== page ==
Upshur County man collecting toys, clothes for Kentucky residents suffering from after-effects of tornado

Editor’s note: Clothes and toys may be dropped off at Pop’s Furniture from 10 a.m. to 6 p.m. daily or at a station set up across from Floyd Sign Co.

BUCKHANNON – An Upshur County man is partnering with several local businesses and organizations as well as a church in western Kentucky to transport and distribute donations of toys and clothes to devastated Mayfield, Kentucky.

Tornadoes struck several states Dec. 10 and 11, including Mayfield, Kentucky, a town of about 10,000 in the western part of the state that was hit particularly hard. An Associated Press article reported that in Mayfield, “about 26,000 homes and businesses were without electricity … including nearly all of those in Mayfield.”

Local emergency management officials told the Associated Press that more than 10,000 homes and businesses were without water, while an additional 17,000 are or were under boil-water advisories.

Local Buckhannon-Upshur community member David Beckner said he saw the devastation on the news and decided to gather needed items for the Mayfield community.

“I’ve just been watching the news and seeing all these pictures and it’s heartbreaking, really,” Beckner said. “It’s been going through my head for a week — to get my box-truck filled with toys and go to Mayfield, Kentucky.”

Beckner decided to work with a church in Mayfield to ensure items will go where they’re needed and wanted.

“I finally got in touch with a church today — there’s still a couple standing in Mayfield — so I talked to the pastor and explain the situation to him,” Beckner said. “I told him we’re going to need help unloading, and I would need to know where I was going.”

He spoke with Kim Wilson with the Church of Christ in Mayfield, and that is where Beckner plans to take all the gathered items for distribution.

“I called one of my friends, Jamie Gifford, who is helping me take all the donations to Kentucky, and I also spoke with Robie Messenger, the owner of Pop’s Furniture, who said he would love to help, but he won’t be available until Dec. 27,” Beckner said. “He offered to let us also use his box-truck when he got back, but I told him I really needed a donation location, where I could set up my trailer during the day.”

Beckner said clothes and toys may be brought to two locations: Pop’s Furniture (17 Florida Street in downtown Buckhannon) and a station he is setting up across from the Floyd Sign Company.

“I got approval to set up across from Floyd Sign Company on North Locust Street, but I knew it would be nice to have a drop-off location during the day, when I’m not available,” he said.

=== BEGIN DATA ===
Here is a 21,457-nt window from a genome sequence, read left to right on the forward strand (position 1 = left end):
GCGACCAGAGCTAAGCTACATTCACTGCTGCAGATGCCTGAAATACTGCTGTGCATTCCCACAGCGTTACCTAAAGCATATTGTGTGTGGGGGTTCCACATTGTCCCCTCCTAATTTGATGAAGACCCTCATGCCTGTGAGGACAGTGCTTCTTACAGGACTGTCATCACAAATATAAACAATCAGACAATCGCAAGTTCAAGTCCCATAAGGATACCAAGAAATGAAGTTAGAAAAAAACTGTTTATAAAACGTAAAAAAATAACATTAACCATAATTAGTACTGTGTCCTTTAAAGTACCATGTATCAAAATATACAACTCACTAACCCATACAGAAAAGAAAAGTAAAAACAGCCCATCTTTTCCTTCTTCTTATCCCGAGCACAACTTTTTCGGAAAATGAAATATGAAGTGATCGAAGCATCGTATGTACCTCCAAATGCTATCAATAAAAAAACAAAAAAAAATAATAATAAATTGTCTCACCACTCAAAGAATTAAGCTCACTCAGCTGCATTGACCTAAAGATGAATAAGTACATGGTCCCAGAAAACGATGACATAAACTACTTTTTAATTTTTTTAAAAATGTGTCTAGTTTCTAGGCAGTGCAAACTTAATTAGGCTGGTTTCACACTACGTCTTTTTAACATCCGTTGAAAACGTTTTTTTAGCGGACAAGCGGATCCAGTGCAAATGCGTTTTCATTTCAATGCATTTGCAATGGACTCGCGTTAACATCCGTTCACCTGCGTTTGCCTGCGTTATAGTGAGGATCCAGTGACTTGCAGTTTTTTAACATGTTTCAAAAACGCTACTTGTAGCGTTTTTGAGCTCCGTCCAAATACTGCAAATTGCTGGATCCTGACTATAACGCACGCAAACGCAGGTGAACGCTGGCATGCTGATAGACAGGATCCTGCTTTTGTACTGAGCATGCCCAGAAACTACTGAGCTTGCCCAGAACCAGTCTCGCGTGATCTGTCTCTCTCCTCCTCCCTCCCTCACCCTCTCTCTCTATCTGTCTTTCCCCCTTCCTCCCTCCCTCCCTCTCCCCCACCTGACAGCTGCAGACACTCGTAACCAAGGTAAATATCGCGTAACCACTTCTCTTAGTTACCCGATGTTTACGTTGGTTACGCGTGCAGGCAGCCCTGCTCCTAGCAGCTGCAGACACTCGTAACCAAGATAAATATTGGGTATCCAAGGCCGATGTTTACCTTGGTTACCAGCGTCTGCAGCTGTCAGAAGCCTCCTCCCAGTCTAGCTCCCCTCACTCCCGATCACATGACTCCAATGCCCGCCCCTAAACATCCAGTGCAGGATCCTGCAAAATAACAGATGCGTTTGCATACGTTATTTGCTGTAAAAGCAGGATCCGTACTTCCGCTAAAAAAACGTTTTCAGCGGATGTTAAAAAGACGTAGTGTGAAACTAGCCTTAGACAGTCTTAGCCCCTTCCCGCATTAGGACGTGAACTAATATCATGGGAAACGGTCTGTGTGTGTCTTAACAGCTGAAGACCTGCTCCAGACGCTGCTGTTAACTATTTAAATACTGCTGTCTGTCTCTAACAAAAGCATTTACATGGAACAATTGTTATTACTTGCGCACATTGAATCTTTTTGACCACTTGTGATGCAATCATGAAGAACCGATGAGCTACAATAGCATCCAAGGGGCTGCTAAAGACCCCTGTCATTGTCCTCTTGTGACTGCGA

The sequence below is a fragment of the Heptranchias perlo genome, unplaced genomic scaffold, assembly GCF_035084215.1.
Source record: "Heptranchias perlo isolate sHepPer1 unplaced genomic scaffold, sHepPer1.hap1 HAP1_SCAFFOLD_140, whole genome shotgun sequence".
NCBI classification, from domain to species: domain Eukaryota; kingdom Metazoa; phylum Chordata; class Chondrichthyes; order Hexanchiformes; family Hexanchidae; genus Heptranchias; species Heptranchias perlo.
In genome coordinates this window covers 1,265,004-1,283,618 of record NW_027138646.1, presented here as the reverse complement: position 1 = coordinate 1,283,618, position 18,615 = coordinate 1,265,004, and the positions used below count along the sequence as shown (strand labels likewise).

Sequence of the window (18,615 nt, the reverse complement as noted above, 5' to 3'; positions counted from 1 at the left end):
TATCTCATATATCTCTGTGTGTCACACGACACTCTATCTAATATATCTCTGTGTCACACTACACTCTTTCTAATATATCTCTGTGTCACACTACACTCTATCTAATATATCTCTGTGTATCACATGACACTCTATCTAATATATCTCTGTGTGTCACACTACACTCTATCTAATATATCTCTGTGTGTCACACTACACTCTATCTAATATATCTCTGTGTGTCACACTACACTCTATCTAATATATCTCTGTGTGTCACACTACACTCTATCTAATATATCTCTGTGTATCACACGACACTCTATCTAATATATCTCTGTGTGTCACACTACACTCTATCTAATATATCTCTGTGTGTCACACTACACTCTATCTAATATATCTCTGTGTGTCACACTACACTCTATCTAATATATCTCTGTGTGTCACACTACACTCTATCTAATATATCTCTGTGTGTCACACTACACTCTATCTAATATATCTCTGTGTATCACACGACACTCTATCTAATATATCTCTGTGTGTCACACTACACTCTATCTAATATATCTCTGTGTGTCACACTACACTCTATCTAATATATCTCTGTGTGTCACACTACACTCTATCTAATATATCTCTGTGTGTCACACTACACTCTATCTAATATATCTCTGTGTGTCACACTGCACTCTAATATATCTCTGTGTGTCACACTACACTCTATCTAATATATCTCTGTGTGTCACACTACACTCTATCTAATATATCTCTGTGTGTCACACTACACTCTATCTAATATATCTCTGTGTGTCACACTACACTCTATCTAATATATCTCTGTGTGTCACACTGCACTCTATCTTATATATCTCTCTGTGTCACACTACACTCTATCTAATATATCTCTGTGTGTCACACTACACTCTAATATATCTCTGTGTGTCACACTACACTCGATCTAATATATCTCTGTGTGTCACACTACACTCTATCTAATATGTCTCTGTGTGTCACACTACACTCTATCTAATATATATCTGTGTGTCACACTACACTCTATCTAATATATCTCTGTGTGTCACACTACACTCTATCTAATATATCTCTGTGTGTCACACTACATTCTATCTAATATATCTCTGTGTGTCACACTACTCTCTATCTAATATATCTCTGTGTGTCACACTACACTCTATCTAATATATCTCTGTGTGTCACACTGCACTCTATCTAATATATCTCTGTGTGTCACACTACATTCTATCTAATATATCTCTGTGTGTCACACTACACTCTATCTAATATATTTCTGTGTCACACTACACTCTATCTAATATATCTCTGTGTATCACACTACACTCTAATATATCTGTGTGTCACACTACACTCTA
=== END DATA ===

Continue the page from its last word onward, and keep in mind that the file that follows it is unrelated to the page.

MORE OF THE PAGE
Messenger, the owner of Pop’s Furniture, opened his store as a drop-off location, so people may make donations during their regular business hours from 10 a.m. to 6 p.m. seven days a week.

“I also reached out to Barbara Kincaid at the (Central West Virginia) pregnancy center (Central West Virginia Pref, and she brought out about three loads of diapers, formula, bottles, clothing toys, and I put that into my box trailer – that filled about a third of trailer,” Beckner said. “The previous day she called and told me she had a connection with Justin Jones, who’s a pastor of St. John’s Church in Parsons and he had about four truckloads of toys. They usually donate to her, but they were at maximum capacity at all their centers. We took a couple trucks and a couple of trailers over and picked everything up from St. John’s yesterday.”

Beckner said several local churches have gathered items and Lowe’s has agreed to donate.

“From talking to that pastor today, he said they have water, there’s tents set up everywhere, they have nonperishables and cleaning supplies,” Beckner said. “Everybody needs personal items, and he said there’s no toys at all, so that was my whole thought a week ago: these kids are not going to have Christmas. Toys and clothing, whether it’s adult clothing all the way down to toddler clothing, that’s really my focus.”

Beckner has not yet decided when he and Gifford will make the drive to Mayfield because they aren’t sure how many more donations they will receive.

“I’m thinking we’re going try to take as much as we can,” Beckner said. “I’m going to make a post on social media [Saturday, Dec. 18] and post the main drop-off location and then see how it goes.”

“I’m playing it by ear,” he added. “If we keep getting donations and we can fill another trailer, then that’s still up in the air. Do we stop at two, then go and get it down there before Christmas and come back? That seems more feasible to me, but we’ll see.”

Beckner said those looking to make monetary donations may contact him directly at 304-613-6999.

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